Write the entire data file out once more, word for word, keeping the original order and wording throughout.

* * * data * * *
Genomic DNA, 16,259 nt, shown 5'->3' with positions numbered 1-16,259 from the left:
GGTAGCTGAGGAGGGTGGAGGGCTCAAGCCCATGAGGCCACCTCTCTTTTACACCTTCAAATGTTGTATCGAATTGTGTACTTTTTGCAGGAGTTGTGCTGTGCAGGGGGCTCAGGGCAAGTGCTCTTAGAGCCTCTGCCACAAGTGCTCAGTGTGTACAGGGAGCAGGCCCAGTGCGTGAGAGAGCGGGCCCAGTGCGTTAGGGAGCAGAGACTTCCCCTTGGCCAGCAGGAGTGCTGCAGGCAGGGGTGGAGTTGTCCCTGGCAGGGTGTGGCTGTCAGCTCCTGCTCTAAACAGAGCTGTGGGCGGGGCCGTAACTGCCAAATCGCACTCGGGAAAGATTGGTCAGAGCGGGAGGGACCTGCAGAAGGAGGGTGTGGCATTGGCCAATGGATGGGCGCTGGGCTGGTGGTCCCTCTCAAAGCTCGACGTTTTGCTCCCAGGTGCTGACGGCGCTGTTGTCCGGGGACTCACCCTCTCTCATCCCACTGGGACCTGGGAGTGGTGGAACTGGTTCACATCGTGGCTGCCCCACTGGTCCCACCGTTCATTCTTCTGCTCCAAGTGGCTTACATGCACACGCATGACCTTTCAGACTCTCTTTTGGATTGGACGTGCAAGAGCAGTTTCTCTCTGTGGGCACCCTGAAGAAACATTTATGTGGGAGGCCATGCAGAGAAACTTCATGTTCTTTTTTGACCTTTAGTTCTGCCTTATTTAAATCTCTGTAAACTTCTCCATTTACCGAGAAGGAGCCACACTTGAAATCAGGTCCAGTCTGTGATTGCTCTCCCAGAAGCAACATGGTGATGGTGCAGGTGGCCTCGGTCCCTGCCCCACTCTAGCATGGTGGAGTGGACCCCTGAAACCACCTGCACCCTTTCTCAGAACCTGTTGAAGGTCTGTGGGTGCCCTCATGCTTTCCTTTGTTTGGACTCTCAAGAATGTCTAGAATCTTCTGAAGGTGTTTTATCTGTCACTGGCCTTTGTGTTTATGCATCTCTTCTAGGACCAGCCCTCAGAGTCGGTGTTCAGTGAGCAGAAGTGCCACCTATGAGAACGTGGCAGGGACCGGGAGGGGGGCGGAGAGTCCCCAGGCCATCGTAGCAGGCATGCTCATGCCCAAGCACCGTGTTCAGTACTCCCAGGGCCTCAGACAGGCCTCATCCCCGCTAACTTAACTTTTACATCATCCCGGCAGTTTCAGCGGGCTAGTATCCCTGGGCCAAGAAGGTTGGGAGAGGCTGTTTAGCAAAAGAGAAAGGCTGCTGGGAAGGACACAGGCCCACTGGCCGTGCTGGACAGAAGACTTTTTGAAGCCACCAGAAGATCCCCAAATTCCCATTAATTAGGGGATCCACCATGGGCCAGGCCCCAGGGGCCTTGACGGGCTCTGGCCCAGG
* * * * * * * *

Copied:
Genomic DNA, 16,259 nt, shown 5'->3' with positions numbered 1-16,259 from the left:
GGTAGCTGAGGAGGGTGGAGGGCTCAAGCCCATGAGGCCACCTCTCTTTTACACCTTCAAATGTTGTATCGAATTGTGTACTTTTTGCAGGAGTTGTGCTGTGCAGGGGGCTCAGGGCAAGTGCTCTTAGAGCCTCTGCCACAAGTGCTCAGTGTGTACAGGGAGCAGGCCCAGTGCGTGAGAGAGCGGGCCCAGTGCGTTAGGGAGCAGAGACTTCCCCTTGGCCAGCAGGAGTGCTGCAGGCAGGGGTGGAGTTGTCCCTGGCAGGGTGTGGCTGTCAGCTCCTGCTCTAAACAGAGCTGTGGGCGGGGCCGTAACTGCCAAATCGCACTCGGGAAAGATTGGTCAGAGCGGGAGGGACCTGCAGAAGGAGGGTGTGGCATTGGCCAATGGATGGGCGCTGGGCTGGTGGTCCCTCTCAAAGCTCGACGTTTTGCTCCCAGGTGCTGACGGCGCTGTTGTCCGGGGACTCACCCTCTCTCATCCCACTGGGACCTGGGAGTGGTGGAACTGGTTCACATCGTGGCTGCCCCACTGGTCCCACCGTTCATTCTTCTGCTCCAAGTGGCTTACATGCACACGCATGACCTTTCAGACTCTCTTTTGGATTGGACGTGCAAGAGCAGTTTCTCTCTGTGGGCACCCTGAAGAAACATTTATGTGGGAGGCCATGCAGAGAAACTTCATGTTCTTTTTTGACCTTTAGTTCTGCCTTATTTAAATCTCTGTAAACTTCTCCATTTACCGAGAAGGAGCCACACTTGAAATCAGGTCCAGTCTGTGATTGCTCTCCCAGAAGCAACATGGTGATGGTGCAGGTGGCCTCGGTCCCTGCCCCACTCTAGCATGGTGGAGTGGACCCCTGAAACCACCTGCACCCTTTCTCAGAACCTGTTGAAGGTCTGTGGGTGCCCTCATGCTTTCCTTTGTTTGGACTCTCAAGAATGTCTAGAATCTTCTGAAGGTGTTTTATCTGTCACTGGCCTTTGTGTTTATGCATCTCTTCTAGGACCAGCCCTCAGAGTCGGTGTTCAGTGAGCAGAAGTGCCACCTATGAGAACGTGGCAGGGACCGGGAGGGGGGCGGAGAGTCCCCAGGCCATCGTAGCAGGCATGCTCATGCCCAAGCACCGTGTTCAGTACTCCCAGGGCCTCAGACAGGCCTCATCCCCGCTAACTTAACTTTTACATCATCCCGGCAGTTTCAGCGGGCTAGTATCCCTGGGCCAAGAAGGTTGGGAGAGGCTGTTTAGCAAAAGAGAAAGGCTGCTGGGAAGGACACAGGCCCACTGGCCGTGCTGGACAGAAGACTTTTTGAAGCCACCAGAAGATCCCCAAATTCCCATTAATTAGGGGATCCACCATGGGCCAGGCCCCAGGGGCCTTGACGGGCTCTGGCCCAGG